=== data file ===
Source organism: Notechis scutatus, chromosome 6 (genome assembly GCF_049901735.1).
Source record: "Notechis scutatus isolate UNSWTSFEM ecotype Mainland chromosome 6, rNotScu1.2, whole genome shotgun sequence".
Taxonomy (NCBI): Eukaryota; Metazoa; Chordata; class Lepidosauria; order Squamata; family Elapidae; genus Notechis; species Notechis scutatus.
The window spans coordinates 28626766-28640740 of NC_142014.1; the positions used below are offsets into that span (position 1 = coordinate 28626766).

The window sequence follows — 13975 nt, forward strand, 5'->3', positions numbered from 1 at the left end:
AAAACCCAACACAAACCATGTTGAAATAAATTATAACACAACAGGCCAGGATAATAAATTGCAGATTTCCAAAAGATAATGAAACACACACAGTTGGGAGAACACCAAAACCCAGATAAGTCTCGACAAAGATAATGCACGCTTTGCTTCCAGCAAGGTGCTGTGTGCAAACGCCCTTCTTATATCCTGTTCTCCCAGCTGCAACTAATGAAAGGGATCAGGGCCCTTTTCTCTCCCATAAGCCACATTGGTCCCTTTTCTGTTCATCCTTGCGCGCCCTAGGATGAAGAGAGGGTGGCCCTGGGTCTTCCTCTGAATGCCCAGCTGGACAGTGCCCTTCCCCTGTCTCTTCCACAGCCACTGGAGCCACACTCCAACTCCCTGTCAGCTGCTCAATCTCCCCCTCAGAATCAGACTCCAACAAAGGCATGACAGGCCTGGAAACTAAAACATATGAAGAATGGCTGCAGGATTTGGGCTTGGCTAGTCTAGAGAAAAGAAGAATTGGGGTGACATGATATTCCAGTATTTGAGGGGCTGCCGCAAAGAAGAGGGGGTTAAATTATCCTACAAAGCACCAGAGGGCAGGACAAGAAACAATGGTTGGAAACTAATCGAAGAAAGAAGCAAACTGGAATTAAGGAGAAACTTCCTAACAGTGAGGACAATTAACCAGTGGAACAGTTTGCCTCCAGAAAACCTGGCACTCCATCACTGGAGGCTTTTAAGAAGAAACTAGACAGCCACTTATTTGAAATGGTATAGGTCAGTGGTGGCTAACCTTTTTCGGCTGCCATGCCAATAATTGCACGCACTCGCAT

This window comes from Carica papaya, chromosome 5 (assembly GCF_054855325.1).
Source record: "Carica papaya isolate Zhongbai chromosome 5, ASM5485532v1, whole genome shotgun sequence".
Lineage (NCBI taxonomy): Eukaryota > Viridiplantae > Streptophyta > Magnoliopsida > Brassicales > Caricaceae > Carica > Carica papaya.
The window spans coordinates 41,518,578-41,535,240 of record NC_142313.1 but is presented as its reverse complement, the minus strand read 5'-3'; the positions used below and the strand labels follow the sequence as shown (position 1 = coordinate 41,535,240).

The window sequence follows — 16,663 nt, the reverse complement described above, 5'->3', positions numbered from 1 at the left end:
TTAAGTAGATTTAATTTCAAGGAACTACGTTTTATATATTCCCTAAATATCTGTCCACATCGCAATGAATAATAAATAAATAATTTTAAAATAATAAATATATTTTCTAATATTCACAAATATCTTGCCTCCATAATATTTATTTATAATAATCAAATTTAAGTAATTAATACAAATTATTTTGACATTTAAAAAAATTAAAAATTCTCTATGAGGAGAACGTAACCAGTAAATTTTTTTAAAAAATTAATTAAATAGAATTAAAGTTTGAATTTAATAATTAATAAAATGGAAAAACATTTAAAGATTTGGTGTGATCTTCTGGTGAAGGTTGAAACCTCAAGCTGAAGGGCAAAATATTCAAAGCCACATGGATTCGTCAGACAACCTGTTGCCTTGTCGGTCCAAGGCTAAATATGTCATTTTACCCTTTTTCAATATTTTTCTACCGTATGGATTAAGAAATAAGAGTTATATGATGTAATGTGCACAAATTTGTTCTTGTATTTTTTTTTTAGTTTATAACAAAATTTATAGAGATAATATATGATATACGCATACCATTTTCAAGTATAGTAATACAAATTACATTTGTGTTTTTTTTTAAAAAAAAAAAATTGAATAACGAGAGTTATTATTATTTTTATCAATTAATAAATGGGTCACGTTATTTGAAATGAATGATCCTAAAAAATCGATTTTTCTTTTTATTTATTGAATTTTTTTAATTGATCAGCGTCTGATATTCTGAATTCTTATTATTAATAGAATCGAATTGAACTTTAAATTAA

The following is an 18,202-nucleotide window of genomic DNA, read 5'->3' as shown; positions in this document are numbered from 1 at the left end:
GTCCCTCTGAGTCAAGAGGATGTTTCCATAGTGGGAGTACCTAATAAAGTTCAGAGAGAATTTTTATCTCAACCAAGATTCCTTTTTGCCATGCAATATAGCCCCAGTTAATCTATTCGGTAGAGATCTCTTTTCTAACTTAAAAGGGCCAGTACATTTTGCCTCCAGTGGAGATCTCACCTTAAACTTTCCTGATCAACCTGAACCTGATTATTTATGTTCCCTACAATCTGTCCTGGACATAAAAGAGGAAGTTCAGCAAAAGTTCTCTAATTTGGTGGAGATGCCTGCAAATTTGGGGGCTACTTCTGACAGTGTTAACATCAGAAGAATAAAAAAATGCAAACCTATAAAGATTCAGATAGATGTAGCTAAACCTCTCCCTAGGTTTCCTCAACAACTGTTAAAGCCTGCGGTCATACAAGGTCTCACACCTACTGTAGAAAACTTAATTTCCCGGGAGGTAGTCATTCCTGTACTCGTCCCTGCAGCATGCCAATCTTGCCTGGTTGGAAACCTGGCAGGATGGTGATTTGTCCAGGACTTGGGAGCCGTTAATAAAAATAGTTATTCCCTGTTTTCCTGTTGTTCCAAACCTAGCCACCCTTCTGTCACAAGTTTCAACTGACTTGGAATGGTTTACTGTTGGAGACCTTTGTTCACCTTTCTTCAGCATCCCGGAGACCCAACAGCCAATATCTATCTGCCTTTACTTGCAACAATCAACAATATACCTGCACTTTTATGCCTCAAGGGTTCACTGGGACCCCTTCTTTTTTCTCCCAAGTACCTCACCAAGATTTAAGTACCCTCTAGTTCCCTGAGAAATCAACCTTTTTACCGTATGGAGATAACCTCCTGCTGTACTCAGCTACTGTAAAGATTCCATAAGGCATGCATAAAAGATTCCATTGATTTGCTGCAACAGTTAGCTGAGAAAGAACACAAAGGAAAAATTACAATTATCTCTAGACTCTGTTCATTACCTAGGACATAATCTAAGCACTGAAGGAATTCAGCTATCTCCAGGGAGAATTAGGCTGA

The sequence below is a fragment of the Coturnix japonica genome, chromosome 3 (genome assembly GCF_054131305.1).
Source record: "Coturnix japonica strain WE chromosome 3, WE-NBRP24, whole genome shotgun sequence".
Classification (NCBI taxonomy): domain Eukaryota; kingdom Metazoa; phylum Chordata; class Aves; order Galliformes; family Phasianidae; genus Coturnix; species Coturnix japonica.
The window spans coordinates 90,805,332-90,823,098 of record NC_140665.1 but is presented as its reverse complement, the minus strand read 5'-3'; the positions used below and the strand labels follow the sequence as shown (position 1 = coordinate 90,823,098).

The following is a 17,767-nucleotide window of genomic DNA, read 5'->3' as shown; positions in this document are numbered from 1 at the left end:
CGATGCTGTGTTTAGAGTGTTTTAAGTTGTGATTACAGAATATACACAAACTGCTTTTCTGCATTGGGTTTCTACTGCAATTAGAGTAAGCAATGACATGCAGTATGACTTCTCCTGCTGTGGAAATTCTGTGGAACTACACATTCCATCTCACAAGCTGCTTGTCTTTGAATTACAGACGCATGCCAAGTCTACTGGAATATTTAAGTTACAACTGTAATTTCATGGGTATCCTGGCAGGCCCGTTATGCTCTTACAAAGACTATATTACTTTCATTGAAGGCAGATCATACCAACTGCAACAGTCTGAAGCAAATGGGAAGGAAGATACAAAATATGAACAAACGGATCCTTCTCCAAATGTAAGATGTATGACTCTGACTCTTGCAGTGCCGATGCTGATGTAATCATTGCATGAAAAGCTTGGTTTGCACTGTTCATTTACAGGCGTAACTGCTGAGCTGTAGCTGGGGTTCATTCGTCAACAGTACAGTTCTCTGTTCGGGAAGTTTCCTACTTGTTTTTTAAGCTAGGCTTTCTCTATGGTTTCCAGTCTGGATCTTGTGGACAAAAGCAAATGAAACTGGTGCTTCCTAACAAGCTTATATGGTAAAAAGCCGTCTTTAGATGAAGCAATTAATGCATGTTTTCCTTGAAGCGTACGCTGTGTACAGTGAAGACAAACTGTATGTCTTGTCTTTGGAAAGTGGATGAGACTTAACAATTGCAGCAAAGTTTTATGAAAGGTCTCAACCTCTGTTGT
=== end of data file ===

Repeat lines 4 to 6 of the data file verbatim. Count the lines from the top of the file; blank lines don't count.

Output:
The window spans coordinates 28626766-28640740 of NC_142014.1; the positions used below are offsets into that span (position 1 = coordinate 28626766).

The window sequence follows — 13975 nt, forward strand, 5'->3', positions numbered from 1 at the left end:
AAAACCCAACACAAACCATGTTGAAATAAATTATAACACAACAGGCCAGGATAATAAATTGCAGATTTCCAAAAGATAATGAAACACACACAGTTGGGAGAACACCAAAACCCAGATAAGTCTCGACAAAGATAATGCACGCTTTGCTTCCAGCAAGGTGCTGTGTGCAAACGCCCTTCTTATATCCTGTTCTCCCAGCTGCAACTAATGAAAGGGATCAGGGCCCTTTTCTCTCCCATAAGCCACATTGGTCCCTTTTCTGTTCATCCTTGCGCGCCCTAGGATGAAGAGAGGGTGGCCCTGGGTCTTCCTCTGAATGCCCAGCTGGACAGTGCCCTTCCCCTGTCTCTTCCACAGCCACTGGAGCCACACTCCAACTCCCTGTCAGCTGCTCAATCTCCCCCTCAGAATCAGACTCCAACAAAGGCATGACAGGCCTGGAAACTAAAACATATGAAGAATGGCTGCAGGATTTGGGCTTGGCTAGTCTAGAGAAAAGAAGAATTGGGGTGACATGATATTCCAGTATTTGAGGGGCTGCCGCAAAGAAGAGGGGGTTAAATTATCCTACAAAGCACCAGAGGGCAGGACAAGAAACAATGGTTGGAAACTAATCGAAGAAAGAAGCAAACTGGAATTAAGGAGAAACTTCCTAACAGTGAGGACAATTAACCAGTGGAACAGTTTGCCTCCAGAAAACCTGGCACTCCATCACTGGAGGCTTTTAAGAAGAAACTAGACAGCCACTTATTTGAAATGGTATAGGTCAGTGGTGGCTAACCTTTTTCGGCTGCCATGCCAATAATTGCACGCACTCGCAT